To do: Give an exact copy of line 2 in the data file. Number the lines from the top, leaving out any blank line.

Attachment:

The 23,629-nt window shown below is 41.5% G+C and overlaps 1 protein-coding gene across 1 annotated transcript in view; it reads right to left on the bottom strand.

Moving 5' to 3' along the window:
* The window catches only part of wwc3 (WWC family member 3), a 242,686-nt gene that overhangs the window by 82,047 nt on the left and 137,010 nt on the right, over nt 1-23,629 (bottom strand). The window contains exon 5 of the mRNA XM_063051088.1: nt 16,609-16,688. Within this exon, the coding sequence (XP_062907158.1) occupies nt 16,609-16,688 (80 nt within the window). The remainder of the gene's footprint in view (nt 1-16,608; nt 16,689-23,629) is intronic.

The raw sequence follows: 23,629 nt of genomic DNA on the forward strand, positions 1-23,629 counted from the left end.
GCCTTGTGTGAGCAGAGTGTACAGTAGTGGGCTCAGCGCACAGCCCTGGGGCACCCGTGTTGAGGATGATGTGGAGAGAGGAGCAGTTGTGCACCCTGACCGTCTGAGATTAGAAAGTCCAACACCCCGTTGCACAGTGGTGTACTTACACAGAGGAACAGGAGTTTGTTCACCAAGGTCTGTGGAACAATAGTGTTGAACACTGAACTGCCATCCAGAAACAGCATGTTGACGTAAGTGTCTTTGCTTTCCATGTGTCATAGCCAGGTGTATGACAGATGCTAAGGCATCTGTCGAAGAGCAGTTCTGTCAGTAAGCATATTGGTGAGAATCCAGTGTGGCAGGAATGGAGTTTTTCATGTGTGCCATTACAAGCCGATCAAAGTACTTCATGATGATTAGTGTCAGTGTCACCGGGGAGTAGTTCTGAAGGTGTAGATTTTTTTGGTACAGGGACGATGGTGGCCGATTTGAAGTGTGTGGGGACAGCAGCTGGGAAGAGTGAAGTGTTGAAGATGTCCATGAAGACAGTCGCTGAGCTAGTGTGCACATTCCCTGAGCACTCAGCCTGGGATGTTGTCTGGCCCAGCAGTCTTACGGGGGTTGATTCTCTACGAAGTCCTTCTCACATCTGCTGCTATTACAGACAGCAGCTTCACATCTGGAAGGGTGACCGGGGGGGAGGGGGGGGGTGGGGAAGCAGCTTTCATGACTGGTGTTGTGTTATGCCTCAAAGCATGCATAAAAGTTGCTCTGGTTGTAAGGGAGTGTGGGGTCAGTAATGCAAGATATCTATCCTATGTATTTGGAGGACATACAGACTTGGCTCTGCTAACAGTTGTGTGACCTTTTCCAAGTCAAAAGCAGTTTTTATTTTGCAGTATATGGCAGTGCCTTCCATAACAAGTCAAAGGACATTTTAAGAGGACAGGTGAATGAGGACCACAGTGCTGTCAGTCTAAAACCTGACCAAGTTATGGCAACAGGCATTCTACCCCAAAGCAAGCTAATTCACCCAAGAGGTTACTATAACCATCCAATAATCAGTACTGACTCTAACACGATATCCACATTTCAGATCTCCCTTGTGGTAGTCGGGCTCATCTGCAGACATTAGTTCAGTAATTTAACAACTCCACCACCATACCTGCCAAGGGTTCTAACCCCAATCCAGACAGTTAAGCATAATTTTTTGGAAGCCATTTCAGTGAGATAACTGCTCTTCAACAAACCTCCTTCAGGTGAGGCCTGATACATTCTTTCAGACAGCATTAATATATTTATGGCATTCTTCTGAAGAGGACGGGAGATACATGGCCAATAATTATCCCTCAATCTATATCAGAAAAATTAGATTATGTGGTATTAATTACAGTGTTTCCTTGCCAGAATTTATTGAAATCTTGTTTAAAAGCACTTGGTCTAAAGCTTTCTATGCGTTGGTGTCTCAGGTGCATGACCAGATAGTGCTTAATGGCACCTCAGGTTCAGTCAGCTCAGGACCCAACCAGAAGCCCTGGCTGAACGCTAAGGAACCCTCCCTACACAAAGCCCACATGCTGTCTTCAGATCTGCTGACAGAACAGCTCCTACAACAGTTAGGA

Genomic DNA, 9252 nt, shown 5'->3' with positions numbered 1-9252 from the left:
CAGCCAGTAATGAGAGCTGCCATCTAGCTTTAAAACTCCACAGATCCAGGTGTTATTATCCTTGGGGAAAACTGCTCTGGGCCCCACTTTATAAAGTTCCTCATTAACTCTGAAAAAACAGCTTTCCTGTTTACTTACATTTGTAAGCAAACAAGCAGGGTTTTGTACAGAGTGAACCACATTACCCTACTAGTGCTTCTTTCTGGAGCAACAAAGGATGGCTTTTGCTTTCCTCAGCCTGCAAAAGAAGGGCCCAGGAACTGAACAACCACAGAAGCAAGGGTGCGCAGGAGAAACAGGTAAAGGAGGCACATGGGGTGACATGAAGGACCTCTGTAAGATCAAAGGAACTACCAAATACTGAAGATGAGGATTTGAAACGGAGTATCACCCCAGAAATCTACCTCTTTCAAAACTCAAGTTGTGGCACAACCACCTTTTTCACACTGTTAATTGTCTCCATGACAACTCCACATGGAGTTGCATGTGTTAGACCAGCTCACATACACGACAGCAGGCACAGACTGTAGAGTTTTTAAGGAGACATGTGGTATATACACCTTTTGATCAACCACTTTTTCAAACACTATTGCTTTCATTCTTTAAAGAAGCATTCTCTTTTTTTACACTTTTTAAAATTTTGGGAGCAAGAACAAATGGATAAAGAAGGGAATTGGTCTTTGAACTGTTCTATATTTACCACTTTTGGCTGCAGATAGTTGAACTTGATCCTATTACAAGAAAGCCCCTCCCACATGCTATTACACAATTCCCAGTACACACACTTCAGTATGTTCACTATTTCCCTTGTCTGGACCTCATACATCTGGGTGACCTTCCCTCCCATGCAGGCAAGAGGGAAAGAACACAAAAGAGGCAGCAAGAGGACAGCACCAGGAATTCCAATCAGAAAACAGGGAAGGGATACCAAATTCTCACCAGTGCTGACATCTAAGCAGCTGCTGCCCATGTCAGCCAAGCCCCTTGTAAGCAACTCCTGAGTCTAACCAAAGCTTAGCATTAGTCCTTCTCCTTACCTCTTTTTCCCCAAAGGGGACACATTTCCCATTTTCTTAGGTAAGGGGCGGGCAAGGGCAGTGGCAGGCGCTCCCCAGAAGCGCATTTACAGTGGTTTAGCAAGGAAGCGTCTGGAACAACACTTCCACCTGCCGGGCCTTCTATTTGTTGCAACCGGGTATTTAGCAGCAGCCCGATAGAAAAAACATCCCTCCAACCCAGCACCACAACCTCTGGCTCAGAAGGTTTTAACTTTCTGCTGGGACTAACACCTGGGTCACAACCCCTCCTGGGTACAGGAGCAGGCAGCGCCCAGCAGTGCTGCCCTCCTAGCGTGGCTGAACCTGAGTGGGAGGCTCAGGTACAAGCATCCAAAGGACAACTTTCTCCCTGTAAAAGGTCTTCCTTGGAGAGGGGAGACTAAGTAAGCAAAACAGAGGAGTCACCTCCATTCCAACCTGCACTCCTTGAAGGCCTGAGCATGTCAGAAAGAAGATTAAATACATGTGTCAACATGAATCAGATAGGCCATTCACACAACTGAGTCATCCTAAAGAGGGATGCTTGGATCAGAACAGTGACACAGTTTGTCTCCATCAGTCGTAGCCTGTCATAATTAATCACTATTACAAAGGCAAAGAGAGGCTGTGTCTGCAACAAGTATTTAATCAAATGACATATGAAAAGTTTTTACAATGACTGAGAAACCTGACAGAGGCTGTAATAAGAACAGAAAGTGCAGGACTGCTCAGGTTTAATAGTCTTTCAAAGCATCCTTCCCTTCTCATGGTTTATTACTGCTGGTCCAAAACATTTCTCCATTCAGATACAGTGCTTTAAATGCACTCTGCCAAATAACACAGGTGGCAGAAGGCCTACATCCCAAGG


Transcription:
Moving 5' to 3' along the window: